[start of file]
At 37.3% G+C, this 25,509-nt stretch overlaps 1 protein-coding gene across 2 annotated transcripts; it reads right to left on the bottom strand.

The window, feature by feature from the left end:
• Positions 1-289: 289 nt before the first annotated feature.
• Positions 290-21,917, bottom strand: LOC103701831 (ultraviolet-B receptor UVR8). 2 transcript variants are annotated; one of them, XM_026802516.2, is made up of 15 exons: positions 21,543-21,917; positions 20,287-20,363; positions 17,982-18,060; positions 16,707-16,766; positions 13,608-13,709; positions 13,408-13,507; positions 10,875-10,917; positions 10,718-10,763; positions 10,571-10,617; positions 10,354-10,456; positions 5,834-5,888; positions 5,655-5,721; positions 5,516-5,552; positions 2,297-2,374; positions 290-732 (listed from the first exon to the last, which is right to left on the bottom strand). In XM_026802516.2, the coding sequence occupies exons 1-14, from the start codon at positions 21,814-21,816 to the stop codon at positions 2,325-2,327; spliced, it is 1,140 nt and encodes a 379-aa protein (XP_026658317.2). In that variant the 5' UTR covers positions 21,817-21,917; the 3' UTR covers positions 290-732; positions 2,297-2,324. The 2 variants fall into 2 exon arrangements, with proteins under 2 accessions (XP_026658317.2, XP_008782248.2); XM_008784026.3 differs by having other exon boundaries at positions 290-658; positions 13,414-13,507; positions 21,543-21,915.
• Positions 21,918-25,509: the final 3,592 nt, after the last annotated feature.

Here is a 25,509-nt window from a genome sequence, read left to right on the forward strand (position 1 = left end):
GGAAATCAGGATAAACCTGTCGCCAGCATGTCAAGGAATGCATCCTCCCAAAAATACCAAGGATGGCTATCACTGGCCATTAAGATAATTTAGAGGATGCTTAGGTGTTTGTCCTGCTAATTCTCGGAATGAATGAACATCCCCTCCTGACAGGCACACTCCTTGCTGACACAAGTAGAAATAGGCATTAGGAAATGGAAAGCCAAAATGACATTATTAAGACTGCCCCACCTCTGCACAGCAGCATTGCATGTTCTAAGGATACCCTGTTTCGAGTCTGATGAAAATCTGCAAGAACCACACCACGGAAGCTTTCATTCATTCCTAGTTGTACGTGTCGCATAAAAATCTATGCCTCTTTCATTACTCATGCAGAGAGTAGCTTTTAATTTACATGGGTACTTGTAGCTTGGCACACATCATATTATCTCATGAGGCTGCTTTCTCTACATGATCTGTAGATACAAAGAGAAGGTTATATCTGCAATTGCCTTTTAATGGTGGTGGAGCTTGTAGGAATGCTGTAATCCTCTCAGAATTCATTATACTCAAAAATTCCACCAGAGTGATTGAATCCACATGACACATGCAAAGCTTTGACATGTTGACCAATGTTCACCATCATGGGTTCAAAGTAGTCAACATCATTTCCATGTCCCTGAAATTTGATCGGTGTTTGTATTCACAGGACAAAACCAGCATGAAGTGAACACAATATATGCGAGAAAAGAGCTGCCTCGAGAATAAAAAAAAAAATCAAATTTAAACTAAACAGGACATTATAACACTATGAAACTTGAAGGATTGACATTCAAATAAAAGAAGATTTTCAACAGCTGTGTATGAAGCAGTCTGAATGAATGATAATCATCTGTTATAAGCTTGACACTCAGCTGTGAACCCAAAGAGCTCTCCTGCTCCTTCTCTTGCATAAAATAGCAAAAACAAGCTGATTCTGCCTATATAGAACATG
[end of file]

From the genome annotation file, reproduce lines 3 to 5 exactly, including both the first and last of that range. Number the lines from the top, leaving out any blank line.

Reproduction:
• Positions 1-289: 289 nt before the first annotated feature.
• Positions 290-21,917, bottom strand: LOC103701831 (ultraviolet-B receptor UVR8). 2 transcript variants are annotated; one of them, XM_026802516.2, is made up of 15 exons: positions 21,543-21,917; positions 20,287-20,363; positions 17,982-18,060; positions 16,707-16,766; positions 13,608-13,709; positions 13,408-13,507; positions 10,875-10,917; positions 10,718-10,763; positions 10,571-10,617; positions 10,354-10,456; positions 5,834-5,888; positions 5,655-5,721; positions 5,516-5,552; positions 2,297-2,374; positions 290-732 (listed from the first exon to the last, which is right to left on the bottom strand). In XM_026802516.2, the coding sequence occupies exons 1-14, from the start codon at positions 21,814-21,816 to the stop codon at positions 2,325-2,327; spliced, it is 1,140 nt and encodes a 379-aa protein (XP_026658317.2). In that variant the 5' UTR covers positions 21,817-21,917; the 3' UTR covers positions 290-732; positions 2,297-2,324. The 2 variants fall into 2 exon arrangements, with proteins under 2 accessions (XP_026658317.2, XP_008782248.2); XM_008784026.3 differs by having other exon boundaries at positions 290-658; positions 13,414-13,507; positions 21,543-21,915.
• Positions 21,918-25,509: the final 3,592 nt, after the last annotated feature.